Scientific sleuths discover a fossilized killing field from the day the dinosaurs died

10:42pm, 29th March, 2019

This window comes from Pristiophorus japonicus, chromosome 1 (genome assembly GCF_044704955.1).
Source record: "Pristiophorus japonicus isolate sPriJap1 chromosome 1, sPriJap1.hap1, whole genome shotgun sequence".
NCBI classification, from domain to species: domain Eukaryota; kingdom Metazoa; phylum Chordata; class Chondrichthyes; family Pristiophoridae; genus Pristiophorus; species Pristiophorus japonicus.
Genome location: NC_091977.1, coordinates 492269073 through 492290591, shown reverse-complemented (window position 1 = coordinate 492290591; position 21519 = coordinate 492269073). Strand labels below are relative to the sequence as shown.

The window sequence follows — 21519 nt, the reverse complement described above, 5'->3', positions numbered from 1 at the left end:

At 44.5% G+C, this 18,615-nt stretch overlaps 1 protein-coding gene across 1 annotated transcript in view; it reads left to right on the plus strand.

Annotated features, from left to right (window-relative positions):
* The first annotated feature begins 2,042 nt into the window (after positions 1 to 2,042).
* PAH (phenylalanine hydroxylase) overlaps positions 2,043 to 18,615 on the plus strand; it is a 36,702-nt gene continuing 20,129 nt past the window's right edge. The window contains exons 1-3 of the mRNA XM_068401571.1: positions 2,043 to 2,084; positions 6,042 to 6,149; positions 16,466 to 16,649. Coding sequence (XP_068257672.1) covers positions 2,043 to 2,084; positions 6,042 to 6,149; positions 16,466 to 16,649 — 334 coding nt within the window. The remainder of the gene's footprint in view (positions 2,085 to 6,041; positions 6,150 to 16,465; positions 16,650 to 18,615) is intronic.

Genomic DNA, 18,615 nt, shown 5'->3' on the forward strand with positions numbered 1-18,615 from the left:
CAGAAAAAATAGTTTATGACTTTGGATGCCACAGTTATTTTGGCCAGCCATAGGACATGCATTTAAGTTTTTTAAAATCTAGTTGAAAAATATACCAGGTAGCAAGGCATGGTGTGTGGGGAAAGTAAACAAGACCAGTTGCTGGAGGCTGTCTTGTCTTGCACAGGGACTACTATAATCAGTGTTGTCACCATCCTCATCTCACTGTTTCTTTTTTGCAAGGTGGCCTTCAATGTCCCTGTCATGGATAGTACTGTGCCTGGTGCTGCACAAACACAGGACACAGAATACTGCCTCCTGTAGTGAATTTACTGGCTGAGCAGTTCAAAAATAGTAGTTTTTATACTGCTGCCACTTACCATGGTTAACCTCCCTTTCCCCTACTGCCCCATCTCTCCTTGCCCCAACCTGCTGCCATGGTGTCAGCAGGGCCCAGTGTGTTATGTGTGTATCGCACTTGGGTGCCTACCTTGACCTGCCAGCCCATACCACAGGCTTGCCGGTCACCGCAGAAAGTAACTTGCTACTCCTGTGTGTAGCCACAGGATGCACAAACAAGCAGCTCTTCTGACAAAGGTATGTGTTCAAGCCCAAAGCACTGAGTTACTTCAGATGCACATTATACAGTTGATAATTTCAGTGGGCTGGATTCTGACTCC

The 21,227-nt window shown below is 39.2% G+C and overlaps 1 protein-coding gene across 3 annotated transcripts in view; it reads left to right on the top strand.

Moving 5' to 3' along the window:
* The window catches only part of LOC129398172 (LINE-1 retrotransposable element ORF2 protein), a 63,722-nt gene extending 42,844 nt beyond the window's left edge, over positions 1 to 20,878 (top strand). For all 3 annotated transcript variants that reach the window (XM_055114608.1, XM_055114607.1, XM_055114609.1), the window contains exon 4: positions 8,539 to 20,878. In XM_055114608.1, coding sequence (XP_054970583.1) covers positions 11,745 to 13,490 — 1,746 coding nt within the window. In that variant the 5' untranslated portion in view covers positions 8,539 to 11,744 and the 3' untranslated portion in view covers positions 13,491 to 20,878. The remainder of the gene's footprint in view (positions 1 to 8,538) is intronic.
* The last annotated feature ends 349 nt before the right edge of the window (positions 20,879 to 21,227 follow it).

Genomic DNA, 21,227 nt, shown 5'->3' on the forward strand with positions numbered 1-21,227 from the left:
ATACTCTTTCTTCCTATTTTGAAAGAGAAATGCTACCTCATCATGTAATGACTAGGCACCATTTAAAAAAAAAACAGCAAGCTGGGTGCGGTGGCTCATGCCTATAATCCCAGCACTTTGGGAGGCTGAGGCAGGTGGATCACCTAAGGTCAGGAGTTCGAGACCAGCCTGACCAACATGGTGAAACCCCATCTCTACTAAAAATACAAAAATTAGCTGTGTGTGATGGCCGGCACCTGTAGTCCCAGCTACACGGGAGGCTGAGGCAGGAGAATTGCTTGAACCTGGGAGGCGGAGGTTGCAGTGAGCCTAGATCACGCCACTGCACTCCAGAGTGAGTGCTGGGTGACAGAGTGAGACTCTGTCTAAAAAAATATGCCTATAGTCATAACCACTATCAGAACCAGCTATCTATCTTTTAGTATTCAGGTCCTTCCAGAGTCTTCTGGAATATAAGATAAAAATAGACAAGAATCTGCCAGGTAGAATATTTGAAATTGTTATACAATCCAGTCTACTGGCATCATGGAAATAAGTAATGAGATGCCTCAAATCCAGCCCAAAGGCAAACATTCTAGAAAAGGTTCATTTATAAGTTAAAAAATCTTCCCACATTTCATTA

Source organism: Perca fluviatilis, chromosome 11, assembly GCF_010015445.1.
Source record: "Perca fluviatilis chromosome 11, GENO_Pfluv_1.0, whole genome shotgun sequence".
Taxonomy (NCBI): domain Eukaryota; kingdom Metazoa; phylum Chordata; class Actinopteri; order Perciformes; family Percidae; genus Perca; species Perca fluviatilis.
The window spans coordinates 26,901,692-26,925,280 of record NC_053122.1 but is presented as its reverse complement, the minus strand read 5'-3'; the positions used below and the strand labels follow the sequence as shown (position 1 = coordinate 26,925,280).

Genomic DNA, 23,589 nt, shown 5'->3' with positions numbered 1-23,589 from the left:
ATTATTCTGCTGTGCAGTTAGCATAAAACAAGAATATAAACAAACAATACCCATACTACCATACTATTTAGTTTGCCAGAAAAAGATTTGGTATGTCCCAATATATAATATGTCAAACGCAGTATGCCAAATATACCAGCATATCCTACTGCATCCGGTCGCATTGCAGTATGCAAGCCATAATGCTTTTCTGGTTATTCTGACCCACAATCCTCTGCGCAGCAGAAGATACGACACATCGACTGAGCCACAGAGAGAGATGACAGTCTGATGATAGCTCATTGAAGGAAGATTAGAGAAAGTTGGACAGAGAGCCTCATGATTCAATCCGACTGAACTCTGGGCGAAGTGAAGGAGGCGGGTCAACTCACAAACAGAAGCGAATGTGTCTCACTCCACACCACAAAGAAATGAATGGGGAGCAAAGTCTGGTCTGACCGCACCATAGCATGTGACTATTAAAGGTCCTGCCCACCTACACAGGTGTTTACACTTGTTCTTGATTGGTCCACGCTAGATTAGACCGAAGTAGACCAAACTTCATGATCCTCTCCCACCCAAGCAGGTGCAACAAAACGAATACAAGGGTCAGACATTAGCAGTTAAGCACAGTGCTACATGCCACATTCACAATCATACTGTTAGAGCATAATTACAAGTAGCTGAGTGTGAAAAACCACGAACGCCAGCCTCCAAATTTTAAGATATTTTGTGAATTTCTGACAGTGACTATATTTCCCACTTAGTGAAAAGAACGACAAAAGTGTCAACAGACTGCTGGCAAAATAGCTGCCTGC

A meteor impact 66 million years ago generated a tsunami-like wave in an inland sea that killed and buried fish, mammals, insects and a dinosaur, the first victims of Earth’s last mass extinction event. (Illustration courtesy of Robert DePalma) First, there was a violent shock. Then, there was the roar of a 30-foot-high wave of water, throwing fish onto the shores of an inland sea in what is now North Dakota. Then there was a hail of molten rock, pelting dying fish and soon-to-be-dying land creatures. Then the fires began. That’s how the doom of the dinosaurs began, 66 million years ago, based on a study to be published in the next week. For decades, scientists have surmised that the doom came about when a giant asteroid or comet struck Earth just off the coast of Mexico’s Yucatan Peninsula. The new study documents how that cosmic impact killed off species thousands of miles away, closing off what’s known as the Cretaceous Period. An ancient layer of rock, uncovered at a site dubbed “Tanis” in North Dakota’s Hell Creek Formation, revealed the fossilized skeletons of fish, snail-like sea creatures called ammonites and marine reptiles called mosasaurs, plus the remains of land animals including a Triceratops, a duck-billed hadrosaur and small mammals. There was even a fossilized pterosaur egg/ Mixed in with the fossils were bits of burned tree trunks, sediment and tiny glass beads known as tektites. The research team behind the find was led by Robert DePalma, curator of paleontology at the Palm Beach Museum of Natural History in Florida and a doctoral student at the University of Kansas. DePalma has been studying the Tanis site since 2013, and he says it sheds new light on the chain of events that created the famous geological and biological dividing line known as the Cretaceous-Paleogene boundary, the Cretaceous-Tertiary boundary or simply the K-Pg or K-T boundary. “This is the first mass death assemblage of large organisms anyone has found associated with the K-T boundary,” . “At no other K-T boundary section on Earth can you find such a collection consisting of a large number of species representing different ages of organisms and different stages of life, all of which died at the same time, on the same day.” Researchers Jan Smit, Mark Richards and Walter Alvarez stand together at the Tanis site. (Robert DePalma Photo via UC-Berkeley) DePalma and his colleagues reconstructed the sequence of events on that fatal day by looking closely at the section of rock. “It’s like a museum of the end of the Cretaceous in a layer a meter and a half thick,” said study co-author , provost and professor of earth and space sciences at the University of Washington. The detective work drew upon insights from Richards as well as from Walter Alvarez, a professor at the University of California at Berkeley who . They sized up the evidence for the tsunami-like wave and the hail of glass beads, and laid out a scenario that started with the asteroid impact setting off a magnitude 10 or 11 earthquake. That seismic shock could have created a series of standing waves, also known as a seiche, in a body of water known as the that stretched all the way from the Arctic Ocean to the Gulf of Mexico during the Cretaceous Period. Meanwhile, the asteroid impact would have thrown up a massive plume of molten rock that turned into sphere-shaped tektites raining down from space across a wide swath of Earth’s surface. Richards and Alvarez concluded that the standing waves must have washed up fish at the Tanis site before the deadly hail was through. Millimeter-wide spherules of glass, known as tektites, were found at the Tanis site. (Robert DePalma Photo) “The seismic waves start arising within nine to 10 minutes of the impact, so they had a chance to get the water sloshing before all the spherules had fallen out of the sky,” Richards explained. “These spherules coming in cratered the surface, making funnels — you can see the deformed layers in what used to be soft mud — and then rubble covered the spherules.” The layer of sediment that covered the rubble was rich in iridium, confirming the connection to Alvarez’s giant-asteroid hypothesis. “When we proposed the impact hypothesis to explain the great extinction, it was based just on finding an anomalous concentration of iridium — the fingerprint of an asteroid or comet,” Alvarez said. “Since then, the evidence has gradually built up. But it never crossed my mind that we would find a deathbed like this.” The researchers say the carnage must have begun quickly — too quickly to be explained by a tsunami emanating from the site of the Chicxulub asteroid impact. “A tsunami would have taken at least 17 or more hours to reach the site from the crater, but seismic waves — and a subsequent surge — would have reached it in tens of minutes,” DePalma said. DePalma credited Richards with refining that part of the scenario. “When Mark came aboard, he discovered a remarkable artifact — that the incoming seismic waves from the impact site would have arrived at just about the same time as the atmospheric travel time of the ejecta,” DePalma said. “That was our big breakthrough.” Fossilized fish are piled atop each other, suggesting taht they were flung ashore and died stranded together on a sandbar after a tsunami-like wave withdrew. (Robert DePalma Photo via UC-Berkeley) Dutch geologist Jan Smit conducted tests on the tektites from the Tanis site — and confirmed that they dated back to the K-T extinction. Some of the tektites were embedded in amber, and some were embedded in fossilized fish gills. “That by itself is an amazing fact,” Smit said. “That means that the first direct victims of the impact are these accumulations of fishes.” The researchers surmise that the final act of the K-T mass extinction began when the hot hail of tektites sparked widespread wildfires, killing off many of the creatures that survived the initial shock. The precise location of the Tanis site is being kept secret to protect it from being tampered with. “We have gone 40 years before something like this turned up that may very well be unique,” Smit said. “So we have to be very careful with that place, how we dig it up and learn from it. This is a great gift at the end of my career. Walter sees it as the same.” In addition to DePalma, Richards, Alvarez and Smit, the authors of the study in the , “Prelude to Extinction: A Seismically Induced Onshore Surge Deposit at the KPg Boundary, North Dakota,” include David Burnham, Klaudia Kuiper, Philip Manning, Anton Oleinik, Peter Larson, Florentin Maurrasse, Johan Vellekoop and Loren Gurche. This report draws upon , the and the . For an in-depth report on DePalma’s work, check out .